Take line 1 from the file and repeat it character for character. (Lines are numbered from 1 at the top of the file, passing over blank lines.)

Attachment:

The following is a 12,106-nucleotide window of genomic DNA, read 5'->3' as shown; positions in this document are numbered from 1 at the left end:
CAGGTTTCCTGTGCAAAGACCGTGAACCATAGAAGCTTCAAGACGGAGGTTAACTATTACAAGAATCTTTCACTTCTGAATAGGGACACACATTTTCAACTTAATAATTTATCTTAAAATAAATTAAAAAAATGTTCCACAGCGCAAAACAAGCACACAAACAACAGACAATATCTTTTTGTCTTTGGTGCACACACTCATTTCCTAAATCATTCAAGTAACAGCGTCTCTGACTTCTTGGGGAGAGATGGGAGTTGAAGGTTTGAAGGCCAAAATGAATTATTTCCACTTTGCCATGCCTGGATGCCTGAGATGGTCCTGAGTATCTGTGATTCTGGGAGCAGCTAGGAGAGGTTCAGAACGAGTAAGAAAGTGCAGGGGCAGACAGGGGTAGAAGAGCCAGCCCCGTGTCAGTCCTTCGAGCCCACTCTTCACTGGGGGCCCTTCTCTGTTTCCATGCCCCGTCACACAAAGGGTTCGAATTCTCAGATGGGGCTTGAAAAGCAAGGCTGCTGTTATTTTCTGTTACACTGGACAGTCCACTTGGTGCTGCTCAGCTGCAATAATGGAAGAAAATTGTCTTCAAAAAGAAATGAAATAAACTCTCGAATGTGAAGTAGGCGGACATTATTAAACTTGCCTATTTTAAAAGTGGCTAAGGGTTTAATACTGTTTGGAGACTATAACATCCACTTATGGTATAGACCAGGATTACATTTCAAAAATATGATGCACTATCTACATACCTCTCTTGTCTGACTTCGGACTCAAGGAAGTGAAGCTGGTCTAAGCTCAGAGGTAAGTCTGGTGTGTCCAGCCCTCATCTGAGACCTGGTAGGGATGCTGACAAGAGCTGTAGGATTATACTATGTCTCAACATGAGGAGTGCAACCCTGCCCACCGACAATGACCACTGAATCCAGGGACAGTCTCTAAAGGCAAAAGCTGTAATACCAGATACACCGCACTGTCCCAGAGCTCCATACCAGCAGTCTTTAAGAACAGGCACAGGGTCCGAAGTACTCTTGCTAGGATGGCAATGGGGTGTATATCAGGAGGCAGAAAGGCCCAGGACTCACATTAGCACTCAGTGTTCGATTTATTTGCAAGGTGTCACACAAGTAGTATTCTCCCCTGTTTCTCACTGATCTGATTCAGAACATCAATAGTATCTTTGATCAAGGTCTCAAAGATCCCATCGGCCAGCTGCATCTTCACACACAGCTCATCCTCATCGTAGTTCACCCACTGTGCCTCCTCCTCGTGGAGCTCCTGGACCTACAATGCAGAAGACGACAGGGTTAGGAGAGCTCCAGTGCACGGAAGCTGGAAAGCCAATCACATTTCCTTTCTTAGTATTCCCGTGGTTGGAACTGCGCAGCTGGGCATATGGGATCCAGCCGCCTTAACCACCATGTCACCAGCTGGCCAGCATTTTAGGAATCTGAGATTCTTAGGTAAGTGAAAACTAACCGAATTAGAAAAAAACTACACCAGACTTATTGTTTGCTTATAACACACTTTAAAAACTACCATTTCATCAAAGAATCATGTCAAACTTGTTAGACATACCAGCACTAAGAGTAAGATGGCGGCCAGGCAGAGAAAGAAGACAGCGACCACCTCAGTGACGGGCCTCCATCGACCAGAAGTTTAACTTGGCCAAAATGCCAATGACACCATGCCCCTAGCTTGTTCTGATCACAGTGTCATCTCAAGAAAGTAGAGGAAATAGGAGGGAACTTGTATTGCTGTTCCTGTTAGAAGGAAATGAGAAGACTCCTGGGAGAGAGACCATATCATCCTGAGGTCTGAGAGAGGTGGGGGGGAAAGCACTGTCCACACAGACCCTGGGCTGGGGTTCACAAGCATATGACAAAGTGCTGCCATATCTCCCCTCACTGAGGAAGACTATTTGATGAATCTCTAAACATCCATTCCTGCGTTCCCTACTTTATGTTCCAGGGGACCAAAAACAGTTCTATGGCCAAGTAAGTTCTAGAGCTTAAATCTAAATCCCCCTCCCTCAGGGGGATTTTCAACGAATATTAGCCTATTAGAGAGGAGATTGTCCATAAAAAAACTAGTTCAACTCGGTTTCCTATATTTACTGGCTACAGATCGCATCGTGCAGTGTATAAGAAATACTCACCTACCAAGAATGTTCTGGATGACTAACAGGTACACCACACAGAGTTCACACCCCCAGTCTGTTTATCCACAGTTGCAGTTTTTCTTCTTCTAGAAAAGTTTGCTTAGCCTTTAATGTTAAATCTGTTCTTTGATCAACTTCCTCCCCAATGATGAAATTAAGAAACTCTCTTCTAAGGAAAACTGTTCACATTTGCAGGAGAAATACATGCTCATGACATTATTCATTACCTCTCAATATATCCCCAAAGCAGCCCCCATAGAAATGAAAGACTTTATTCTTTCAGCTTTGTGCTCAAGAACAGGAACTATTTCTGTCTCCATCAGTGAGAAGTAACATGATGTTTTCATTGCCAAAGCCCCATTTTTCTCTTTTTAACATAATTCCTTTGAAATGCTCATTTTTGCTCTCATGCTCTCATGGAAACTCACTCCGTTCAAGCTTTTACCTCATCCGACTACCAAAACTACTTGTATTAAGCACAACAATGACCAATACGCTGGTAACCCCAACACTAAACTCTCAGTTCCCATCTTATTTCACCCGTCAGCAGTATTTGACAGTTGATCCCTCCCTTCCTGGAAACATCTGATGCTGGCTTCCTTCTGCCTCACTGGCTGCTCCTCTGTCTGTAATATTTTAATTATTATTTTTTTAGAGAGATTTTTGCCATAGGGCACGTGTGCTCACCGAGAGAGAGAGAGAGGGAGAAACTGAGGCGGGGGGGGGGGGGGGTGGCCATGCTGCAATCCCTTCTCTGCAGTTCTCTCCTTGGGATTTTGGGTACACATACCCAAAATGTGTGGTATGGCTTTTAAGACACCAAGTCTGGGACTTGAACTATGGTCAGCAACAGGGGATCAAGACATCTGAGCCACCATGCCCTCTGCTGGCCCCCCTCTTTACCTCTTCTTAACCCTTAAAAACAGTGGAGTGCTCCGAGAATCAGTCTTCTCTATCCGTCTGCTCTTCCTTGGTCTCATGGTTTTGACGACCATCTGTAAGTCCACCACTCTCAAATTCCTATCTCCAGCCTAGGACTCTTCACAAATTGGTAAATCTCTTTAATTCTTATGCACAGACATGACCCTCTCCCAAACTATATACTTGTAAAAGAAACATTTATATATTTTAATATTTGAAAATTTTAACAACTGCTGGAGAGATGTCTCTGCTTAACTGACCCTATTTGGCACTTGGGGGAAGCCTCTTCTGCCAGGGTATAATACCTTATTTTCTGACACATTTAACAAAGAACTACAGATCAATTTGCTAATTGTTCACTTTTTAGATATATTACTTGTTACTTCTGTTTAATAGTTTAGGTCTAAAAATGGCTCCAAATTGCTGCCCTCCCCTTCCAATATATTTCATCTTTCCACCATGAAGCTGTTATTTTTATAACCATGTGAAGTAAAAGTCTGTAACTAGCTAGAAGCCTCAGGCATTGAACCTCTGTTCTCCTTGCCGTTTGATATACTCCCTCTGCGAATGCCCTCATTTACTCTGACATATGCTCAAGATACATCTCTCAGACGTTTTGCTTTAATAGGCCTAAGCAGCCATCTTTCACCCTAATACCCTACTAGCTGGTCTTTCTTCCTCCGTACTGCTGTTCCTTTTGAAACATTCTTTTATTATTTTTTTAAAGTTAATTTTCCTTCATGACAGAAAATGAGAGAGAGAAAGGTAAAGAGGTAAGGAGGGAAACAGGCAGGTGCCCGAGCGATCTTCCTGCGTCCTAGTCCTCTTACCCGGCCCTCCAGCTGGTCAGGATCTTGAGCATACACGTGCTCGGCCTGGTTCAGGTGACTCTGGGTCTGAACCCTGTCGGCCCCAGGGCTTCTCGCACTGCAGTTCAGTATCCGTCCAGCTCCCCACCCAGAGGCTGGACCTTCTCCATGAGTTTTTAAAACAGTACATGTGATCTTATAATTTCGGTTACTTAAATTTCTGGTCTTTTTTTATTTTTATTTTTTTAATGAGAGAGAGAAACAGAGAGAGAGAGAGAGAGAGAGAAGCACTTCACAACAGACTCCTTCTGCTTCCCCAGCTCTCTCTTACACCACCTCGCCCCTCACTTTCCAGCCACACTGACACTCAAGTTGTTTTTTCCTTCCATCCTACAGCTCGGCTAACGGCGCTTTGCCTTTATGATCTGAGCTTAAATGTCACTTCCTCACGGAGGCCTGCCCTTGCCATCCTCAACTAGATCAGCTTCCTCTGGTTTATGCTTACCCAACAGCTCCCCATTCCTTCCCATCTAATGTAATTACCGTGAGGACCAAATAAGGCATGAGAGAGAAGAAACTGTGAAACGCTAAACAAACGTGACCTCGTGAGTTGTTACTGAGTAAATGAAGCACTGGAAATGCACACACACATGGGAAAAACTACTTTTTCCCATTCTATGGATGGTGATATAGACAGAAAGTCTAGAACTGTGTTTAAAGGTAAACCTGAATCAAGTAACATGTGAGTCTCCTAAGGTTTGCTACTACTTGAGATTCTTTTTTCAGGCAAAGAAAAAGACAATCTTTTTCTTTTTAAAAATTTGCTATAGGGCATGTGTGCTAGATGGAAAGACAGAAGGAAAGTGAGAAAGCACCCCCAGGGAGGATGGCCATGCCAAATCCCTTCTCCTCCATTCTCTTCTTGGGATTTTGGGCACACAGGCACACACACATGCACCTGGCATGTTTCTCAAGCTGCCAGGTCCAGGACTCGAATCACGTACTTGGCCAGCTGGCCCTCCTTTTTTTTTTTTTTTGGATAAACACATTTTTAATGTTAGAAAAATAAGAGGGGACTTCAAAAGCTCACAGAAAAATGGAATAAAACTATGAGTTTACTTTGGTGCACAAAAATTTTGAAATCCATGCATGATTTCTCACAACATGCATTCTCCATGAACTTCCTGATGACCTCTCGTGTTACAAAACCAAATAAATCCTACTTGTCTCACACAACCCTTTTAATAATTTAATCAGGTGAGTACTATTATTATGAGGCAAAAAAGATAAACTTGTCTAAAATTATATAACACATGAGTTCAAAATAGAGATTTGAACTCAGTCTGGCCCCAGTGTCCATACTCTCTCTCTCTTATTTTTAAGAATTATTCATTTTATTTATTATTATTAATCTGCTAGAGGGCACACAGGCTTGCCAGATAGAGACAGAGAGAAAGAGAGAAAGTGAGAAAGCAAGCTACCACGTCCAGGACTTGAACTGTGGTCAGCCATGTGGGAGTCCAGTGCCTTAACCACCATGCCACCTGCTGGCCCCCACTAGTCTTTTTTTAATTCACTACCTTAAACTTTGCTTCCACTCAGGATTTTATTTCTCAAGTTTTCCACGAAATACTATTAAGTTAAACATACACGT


The following is a 12,106-nucleotide window of genomic DNA, read 5'->3' as shown; positions in this document are numbered from 1 at the left end: